WHICH is London's worst national tourist office? Last year's long-running series of complaints about the French Government Tourist Office suggested that we need look no further.

Fiona Barltrop of West Sussex suggests another candidate for my newly instituted Dead Albatross Award (for conspicuous lack of service in the travel business). 'I phoned the Zimbabwe tourist office in the Strand two weeks ago and requested travel/ tourist literature to be sent.

'Before they could send me anything they asked me to send them a large (A4) stamped, addressed envelope. I sent my sae with a first-class stamp on it and posted it first class . . . to date I have received nothing in return.'

Miss Barltrop rang the tourist office again several days later to inquire about the delay but was swiftly dismissed with further assurances that the information would be on its way.

'My father volunteered to pay a personal visit (two visits, it turned out). On the first he found the office closed for lunch and no one reappeared by the due opening hour of 2pm. On the second occasion his efforts were rewarded with one four-page leaflet providing the scantiest of information.'

Miss Barltrop justifiably wonders why they needed an A4 envelope to mail out this modest leaflet. But since she was never mailed anything at all, the question remains academic.

Any more nominees for our Dead Albatross award?


Who has the world's cheapest public transport system? The war of claim and counter-claim continues with renewed vigour.

Mrs E M Tomlinson, of Ludlow, writes: 'Christopher Mabley (Independent Traveller, 24 April) may be a good traveller but is a poor mathematician when he claims that 'bus tickets in Warsaw are about 3p each'.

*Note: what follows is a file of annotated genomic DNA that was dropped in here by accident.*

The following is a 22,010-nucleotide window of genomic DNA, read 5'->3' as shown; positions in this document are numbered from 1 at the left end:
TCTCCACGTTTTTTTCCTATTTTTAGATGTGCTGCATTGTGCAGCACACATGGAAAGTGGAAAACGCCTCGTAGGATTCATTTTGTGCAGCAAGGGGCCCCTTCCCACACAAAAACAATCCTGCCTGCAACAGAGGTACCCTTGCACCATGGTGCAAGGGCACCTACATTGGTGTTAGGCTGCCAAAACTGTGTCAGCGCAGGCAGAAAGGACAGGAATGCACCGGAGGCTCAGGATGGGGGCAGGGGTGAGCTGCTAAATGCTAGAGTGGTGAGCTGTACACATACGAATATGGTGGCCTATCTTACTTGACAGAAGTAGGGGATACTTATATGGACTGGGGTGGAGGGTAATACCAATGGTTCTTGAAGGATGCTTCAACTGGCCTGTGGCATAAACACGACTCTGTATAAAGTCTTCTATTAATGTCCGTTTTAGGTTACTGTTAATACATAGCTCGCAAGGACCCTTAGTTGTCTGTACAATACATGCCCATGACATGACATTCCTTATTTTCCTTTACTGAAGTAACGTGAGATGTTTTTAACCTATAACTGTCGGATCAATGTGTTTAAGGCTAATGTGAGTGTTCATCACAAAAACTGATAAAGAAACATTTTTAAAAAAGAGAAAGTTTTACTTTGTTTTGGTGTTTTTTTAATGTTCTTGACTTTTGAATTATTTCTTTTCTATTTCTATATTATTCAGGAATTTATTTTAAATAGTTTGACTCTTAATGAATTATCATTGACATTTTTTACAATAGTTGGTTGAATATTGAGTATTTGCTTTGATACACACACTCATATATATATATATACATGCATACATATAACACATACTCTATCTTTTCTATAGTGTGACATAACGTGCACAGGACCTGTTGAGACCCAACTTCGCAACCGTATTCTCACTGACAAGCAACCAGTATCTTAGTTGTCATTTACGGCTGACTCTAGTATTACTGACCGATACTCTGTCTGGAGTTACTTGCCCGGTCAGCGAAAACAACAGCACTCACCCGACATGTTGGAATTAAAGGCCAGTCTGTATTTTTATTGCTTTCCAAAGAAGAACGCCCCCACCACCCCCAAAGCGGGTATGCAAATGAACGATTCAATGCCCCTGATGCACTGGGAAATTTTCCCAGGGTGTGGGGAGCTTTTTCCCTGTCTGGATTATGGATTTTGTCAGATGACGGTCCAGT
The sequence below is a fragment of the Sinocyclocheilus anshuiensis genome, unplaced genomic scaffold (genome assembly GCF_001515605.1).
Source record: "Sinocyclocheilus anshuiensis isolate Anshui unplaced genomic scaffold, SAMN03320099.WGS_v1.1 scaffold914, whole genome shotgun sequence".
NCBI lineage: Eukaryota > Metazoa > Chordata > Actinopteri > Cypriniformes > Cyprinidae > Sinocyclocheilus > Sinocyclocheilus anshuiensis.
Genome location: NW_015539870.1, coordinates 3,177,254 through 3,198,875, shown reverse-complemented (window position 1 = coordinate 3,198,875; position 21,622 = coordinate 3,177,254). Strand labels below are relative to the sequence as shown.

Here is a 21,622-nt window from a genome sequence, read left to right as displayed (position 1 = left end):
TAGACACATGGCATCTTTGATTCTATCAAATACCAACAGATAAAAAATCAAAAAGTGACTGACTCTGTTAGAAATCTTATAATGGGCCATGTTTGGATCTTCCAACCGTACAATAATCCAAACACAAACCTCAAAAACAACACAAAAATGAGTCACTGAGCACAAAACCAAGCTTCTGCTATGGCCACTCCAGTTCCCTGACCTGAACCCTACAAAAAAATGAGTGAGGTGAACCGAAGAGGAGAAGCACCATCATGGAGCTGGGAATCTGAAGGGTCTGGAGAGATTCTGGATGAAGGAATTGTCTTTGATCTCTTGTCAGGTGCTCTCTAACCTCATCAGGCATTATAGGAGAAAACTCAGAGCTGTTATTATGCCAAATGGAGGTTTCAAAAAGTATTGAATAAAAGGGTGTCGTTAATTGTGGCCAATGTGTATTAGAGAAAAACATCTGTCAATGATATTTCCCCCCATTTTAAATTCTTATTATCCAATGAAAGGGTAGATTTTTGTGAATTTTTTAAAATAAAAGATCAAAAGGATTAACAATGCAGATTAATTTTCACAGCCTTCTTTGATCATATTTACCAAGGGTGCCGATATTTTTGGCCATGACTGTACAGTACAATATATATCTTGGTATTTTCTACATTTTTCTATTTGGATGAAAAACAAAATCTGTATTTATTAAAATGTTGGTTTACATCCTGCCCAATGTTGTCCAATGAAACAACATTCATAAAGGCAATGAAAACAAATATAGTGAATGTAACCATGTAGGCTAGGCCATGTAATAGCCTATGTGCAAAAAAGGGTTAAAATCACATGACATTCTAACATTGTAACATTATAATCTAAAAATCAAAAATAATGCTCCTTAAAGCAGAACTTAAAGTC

'I taught in Poland until this February and my rough guide to currency exchange was pounds 1 equals 25,000 zlotys, making 1,000 zlotys about 4p, and the Warsaw bus tickets, at 4,000 zlotys, about 16p each.

'Warsaw still offers a good bargain in bus fares, but not as good as Krakow (3,600 zlotys) or Wroclaw (2,000 zlotys). I lived in Ostroleka, where a bus ticket costs 1,500 zlotys, about 6p. Concessionary fares for children, pensioners, etc, were 750 zlotys, bringing us back to the 3p of Mr Mabley's imagining]'

Peter Mathers of York says that last October he visited St Petersburg in Russia and made two visits to the Hermitage museum. 'There was a trolleybus route that stopped outside our hotel, which went to the Hermitage. The tickets, which allowed you to travel as far as you wanted, could be bought for 50 copecks each.

'At the then rate of exchange of roughly 500 roubles to the pound, that meant the journey cost the equivalent of a tenth of a penny. As they say, beat that]'

Mr Mathers points out that the local travelling public was very disgruntled, as a few days before he had arrived the local transport authority increased the fare on the Metro from one rouble to two (which works out at two-fifths of a penny). 'Think about that the next time you pay 90p for a short hop

on the London Underground,' he says.

Beat St Petersburg? No problem, writes David Pickles, of Stafford: 'The cheapest public transport fare has to be the new tram system in the old town of Istanbul. At the moment this is free.'


MY recent comments about how getting up the Eiffel Tower in Paris is more trouble than it is worth prompted a note from

David Pollard of London N1. 'Your remarks reminded me of a reply made by Dr Johnson. When asked, 'Is not the Giant's Causeway worth seeing?' the great doctor answered: 'Yes, but not worth going to see.' '